What makes a river so restful to people is that it doesn’t have any doubt – it is sure to get where it is going, and it doesn’t want to go anywhere else. Hal Boyle
Harold Vincent “Hal” Boyle (July 24, 1911 – April 1, 1974) was a prolific, Pulitzer-prize-winning journalist for the Associated Press. During 30 years with the AP Boyle wrote 7,680 columns. He is best known for his work as a war correspondent during World War II. He was consistently closer to the front lines in the European and Pacific theaters of operation than other correspondents. His column became a staple in over 700 newspapers. He is also the namesake of a prize given annually to reporters by the Oversees Press Club of America, for the best newspaper or wire service reporting from abroad.
There are aphorisms that, like airplanes, stay up only while they are in motion. Vladimir Nabokov
Vladimir Vladimirovich Nabokov (10 April] 1899c – 2 July 1977) was a Russian-American novelist and entomologist. His first nine novels were in Russian, and he achieved international prominence after he began writing English prose.
Love is staying up all night with a sick child – or a healthy adult. David Frost
Sir David Paradine Frost, OBE (7 April 1939 – 31 August 2013) was an English journalist, comedian, writer, media personality and television host.
I’ve searched all the parks in all the cities and found no statues of committees. Gilbert K. Chesterton
Gilbert Keith Chesterton, KC*SG (29 May 1874 – 14 June 1936), better known as G. K. Chesterton, was an English writer, poet, philosopher, dramatist, journalist, orator, lay theologian, biographer, and literary and art critic. Chesterton is often referred to as the “prince of paradox.” Time magazine has observed of his writing style: “Whenever possible Chesterton made his points with popular sayings, proverbs, allegories—first carefully turning them inside out.”
Just being a Negro doesn’t qualify you to understand the race situation any more than being sick makes you an expert on medicine. Dick Gregory
Richard Claxton “Dick” Gregory (born October 12, 1932) is an American civil rights activist, social critic, writer, entrepreneur, and comedian.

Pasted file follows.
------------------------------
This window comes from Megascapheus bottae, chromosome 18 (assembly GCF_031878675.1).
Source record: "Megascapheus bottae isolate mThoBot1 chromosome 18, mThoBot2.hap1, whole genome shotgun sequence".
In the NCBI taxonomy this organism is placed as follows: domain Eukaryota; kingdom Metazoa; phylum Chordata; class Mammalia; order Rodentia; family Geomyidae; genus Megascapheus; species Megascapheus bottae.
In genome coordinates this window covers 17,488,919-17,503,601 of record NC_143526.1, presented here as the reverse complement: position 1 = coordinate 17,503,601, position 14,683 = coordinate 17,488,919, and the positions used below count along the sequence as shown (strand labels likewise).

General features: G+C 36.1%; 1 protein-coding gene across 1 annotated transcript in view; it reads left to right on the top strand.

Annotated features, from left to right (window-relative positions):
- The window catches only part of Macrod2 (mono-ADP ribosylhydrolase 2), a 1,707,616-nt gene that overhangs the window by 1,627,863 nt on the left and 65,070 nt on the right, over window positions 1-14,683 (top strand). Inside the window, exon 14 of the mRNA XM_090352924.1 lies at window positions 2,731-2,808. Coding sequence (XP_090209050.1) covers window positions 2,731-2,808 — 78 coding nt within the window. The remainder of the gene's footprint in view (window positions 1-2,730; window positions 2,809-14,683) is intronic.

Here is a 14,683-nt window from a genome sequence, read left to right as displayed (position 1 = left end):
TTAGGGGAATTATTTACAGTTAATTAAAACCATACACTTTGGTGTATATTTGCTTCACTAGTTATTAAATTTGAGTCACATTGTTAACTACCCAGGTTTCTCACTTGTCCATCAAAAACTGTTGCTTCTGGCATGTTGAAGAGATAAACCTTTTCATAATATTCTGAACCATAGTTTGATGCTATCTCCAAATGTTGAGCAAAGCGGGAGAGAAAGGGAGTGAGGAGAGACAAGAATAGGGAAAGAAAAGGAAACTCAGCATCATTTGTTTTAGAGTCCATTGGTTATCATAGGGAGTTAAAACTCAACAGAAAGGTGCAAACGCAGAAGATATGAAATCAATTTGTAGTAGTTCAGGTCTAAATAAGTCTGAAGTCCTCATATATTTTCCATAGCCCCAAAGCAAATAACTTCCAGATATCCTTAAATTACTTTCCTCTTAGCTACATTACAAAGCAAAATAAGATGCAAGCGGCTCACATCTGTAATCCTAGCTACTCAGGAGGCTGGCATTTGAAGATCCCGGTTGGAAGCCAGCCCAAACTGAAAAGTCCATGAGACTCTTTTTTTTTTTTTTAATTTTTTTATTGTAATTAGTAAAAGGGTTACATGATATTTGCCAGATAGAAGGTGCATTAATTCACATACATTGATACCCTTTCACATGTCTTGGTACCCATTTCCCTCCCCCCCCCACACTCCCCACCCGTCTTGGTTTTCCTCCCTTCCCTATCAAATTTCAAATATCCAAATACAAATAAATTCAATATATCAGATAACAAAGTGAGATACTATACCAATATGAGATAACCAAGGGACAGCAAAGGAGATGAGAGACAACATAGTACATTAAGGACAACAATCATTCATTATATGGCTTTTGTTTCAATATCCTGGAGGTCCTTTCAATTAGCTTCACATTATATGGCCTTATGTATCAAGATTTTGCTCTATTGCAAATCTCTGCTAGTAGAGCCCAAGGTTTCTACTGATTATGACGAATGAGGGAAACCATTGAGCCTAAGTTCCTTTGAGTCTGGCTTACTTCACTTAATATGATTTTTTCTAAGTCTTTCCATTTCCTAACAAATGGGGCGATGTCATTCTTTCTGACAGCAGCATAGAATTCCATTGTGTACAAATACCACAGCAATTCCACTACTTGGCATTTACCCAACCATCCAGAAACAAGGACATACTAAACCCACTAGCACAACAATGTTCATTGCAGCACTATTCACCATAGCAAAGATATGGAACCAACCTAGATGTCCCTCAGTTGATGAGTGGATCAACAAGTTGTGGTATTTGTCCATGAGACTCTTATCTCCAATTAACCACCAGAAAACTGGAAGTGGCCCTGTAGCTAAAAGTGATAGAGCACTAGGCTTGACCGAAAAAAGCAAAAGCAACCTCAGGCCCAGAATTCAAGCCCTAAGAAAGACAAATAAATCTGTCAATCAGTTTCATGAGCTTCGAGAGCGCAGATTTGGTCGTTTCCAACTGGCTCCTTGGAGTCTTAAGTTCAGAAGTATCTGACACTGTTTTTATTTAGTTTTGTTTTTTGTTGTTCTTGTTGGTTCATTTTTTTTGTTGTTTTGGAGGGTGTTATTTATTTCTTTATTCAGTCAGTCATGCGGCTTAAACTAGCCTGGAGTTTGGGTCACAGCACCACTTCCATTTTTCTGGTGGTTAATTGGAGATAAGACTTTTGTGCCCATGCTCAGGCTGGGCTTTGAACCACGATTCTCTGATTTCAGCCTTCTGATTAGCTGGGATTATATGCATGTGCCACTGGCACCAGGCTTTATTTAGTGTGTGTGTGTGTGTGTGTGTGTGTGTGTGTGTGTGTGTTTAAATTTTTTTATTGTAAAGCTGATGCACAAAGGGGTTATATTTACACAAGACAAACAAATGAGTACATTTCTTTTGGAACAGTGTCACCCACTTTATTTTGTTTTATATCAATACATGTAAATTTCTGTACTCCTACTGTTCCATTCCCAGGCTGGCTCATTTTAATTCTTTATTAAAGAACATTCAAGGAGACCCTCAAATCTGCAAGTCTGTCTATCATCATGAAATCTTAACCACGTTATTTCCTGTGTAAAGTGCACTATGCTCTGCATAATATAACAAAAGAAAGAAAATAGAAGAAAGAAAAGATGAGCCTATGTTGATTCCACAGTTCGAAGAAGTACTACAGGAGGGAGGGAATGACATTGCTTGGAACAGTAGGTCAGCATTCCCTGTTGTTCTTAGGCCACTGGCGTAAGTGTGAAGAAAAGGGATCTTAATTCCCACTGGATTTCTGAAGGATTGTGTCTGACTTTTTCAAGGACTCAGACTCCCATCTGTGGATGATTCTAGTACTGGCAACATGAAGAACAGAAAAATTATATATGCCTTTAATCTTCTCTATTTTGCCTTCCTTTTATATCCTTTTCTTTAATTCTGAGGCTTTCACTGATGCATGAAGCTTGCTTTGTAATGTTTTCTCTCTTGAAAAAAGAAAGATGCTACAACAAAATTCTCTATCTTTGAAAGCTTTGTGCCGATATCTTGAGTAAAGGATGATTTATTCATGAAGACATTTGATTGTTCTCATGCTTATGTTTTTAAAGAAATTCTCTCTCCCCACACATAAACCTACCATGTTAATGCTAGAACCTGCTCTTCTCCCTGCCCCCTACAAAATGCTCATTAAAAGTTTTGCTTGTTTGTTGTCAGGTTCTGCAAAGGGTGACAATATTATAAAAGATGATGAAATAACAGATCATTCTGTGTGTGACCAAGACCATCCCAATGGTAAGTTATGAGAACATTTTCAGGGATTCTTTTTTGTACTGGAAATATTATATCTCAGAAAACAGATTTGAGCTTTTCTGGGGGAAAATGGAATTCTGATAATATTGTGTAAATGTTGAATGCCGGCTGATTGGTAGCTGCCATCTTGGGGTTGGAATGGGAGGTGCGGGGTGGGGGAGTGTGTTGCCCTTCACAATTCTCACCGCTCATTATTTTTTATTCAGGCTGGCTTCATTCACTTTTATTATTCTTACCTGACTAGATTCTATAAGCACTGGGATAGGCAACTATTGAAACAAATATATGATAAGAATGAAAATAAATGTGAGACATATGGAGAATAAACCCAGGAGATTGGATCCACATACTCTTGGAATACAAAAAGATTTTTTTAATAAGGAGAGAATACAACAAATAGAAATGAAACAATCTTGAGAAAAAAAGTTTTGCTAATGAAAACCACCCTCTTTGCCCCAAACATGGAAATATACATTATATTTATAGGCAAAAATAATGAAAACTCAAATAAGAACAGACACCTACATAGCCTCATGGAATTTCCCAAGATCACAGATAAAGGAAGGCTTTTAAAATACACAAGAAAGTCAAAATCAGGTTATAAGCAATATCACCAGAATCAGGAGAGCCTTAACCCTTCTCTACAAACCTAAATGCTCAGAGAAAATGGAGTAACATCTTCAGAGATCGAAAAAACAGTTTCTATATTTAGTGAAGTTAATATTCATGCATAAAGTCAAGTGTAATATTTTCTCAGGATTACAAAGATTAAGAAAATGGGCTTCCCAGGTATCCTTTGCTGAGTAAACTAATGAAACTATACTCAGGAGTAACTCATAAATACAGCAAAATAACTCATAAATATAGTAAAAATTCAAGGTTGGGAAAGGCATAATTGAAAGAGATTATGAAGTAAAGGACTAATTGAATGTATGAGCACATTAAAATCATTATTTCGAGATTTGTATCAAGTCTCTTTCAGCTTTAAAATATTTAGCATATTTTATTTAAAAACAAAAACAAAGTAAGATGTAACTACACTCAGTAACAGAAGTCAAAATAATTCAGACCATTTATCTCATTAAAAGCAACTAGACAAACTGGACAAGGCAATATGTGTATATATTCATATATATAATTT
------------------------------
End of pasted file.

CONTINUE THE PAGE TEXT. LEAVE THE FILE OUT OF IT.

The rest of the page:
You fall out of your mother’s womb, you crawl across open country under fire, and drop into your grave.
Quentin Crisp (born Denis Charles Pratt, 25 December 1908 – 21 November 1999) was an English writer and raconteur.
From a conventional suburban background Crisp grew up with effeminate tendencies which he flaunted by parading the streets in make-up and painted nails and working as a rent-boy. He then spent thirty years as a professional model for life-classes in art colleges. The interviews he gave about his unusual life attracted increasing public curiosity and he was soon sought after for his highly individual views on social manners and the cultivating of style. His one-man stage show was a long-running hit both in England and America and he also appeared in films and on TV. Crisp defied convention by criticizing both gay liberation and Diana, Princess of Wales.
Among those whom I like or admire, I can find no common denominator, but among those whom I love, I can; all of them make me laugh.
Wystan Hugh Auden, 21 February 1907 – 29 September 1973. Was an Anglo-American poet, born in England, an American citizen (from 1946), and regarded by many critics as one of the greatest writers of the 20th century. His work is noted for its stylistic and technical achievement, its engagement with moral and political issues, and its variety in tone, form and content. The central themes of his poetry are love, politics and citizenship, religion and morals, and the relationship between unique human beings and the anonymous, impersonal world of nature.